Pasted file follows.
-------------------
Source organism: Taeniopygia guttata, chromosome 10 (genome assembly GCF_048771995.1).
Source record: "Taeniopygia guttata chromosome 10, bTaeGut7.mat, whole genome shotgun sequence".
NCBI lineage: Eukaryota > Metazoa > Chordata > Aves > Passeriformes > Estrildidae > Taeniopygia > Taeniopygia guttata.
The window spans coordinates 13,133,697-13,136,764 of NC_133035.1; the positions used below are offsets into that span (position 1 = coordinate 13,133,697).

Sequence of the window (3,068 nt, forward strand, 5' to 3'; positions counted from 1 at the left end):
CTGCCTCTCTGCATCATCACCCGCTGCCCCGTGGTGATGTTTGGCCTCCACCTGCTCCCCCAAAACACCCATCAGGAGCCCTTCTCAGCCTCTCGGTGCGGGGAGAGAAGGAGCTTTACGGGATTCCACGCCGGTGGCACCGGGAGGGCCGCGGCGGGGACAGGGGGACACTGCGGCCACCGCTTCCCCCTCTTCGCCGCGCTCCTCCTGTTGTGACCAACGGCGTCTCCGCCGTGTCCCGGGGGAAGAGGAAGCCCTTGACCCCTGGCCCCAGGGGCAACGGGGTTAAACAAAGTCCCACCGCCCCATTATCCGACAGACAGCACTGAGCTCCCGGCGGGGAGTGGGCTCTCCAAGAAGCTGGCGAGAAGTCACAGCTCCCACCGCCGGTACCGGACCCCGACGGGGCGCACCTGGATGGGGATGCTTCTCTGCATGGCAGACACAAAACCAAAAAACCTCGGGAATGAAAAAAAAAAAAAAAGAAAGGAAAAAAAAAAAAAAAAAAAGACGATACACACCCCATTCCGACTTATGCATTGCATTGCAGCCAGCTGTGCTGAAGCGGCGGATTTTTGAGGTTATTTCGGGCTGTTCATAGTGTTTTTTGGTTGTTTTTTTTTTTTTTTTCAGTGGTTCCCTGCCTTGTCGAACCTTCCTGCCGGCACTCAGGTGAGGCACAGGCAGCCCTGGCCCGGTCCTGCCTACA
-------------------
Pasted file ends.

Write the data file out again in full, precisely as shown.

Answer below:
Source organism: Taeniopygia guttata, chromosome 10 (genome assembly GCF_048771995.1).
Source record: "Taeniopygia guttata chromosome 10, bTaeGut7.mat, whole genome shotgun sequence".
NCBI lineage: Eukaryota > Metazoa > Chordata > Aves > Passeriformes > Estrildidae > Taeniopygia > Taeniopygia guttata.
The window spans coordinates 13,133,697-13,136,764 of NC_133035.1; the positions used below are offsets into that span (position 1 = coordinate 13,133,697).

Sequence of the window (3,068 nt, forward strand, 5' to 3'; positions counted from 1 at the left end):
CTGCCTCTCTGCATCATCACCCGCTGCCCCGTGGTGATGTTTGGCCTCCACCTGCTCCCCCAAAACACCCATCAGGAGCCCTTCTCAGCCTCTCGGTGCGGGGAGAGAAGGAGCTTTACGGGATTCCACGCCGGTGGCACCGGGAGGGCCGCGGCGGGGACAGGGGGACACTGCGGCCACCGCTTCCCCCTCTTCGCCGCGCTCCTCCTGTTGTGACCAACGGCGTCTCCGCCGTGTCCCGGGGGAAGAGGAAGCCCTTGACCCCTGGCCCCAGGGGCAACGGGGTTAAACAAAGTCCCACCGCCCCATTATCCGACAGACAGCACTGAGCTCCCGGCGGGGAGTGGGCTCTCCAAGAAGCTGGCGAGAAGTCACAGCTCCCACCGCCGGTACCGGACCCCGACGGGGCGCACCTGGATGGGGATGCTTCTCTGCATGGCAGACACAAAACCAAAAAACCTCGGGAATGAAAAAAAAAAAAAAAGAAAGGAAAAAAAAAAAAAAAAAAAGACGATACACACCCCATTCCGACTTATGCATTGCATTGCAGCCAGCTGTGCTGAAGCGGCGGATTTTTGAGGTTATTTCGGGCTGTTCATAGTGTTTTTTGGTTGTTTTTTTTTTTTTTTTCAGTGGTTCCCTGCCTTGTCGAACCTTCCTGCCGGCACTCAGGTGAGGCACAGGCAGCCCTGGCCCGGTCCTGCCTACA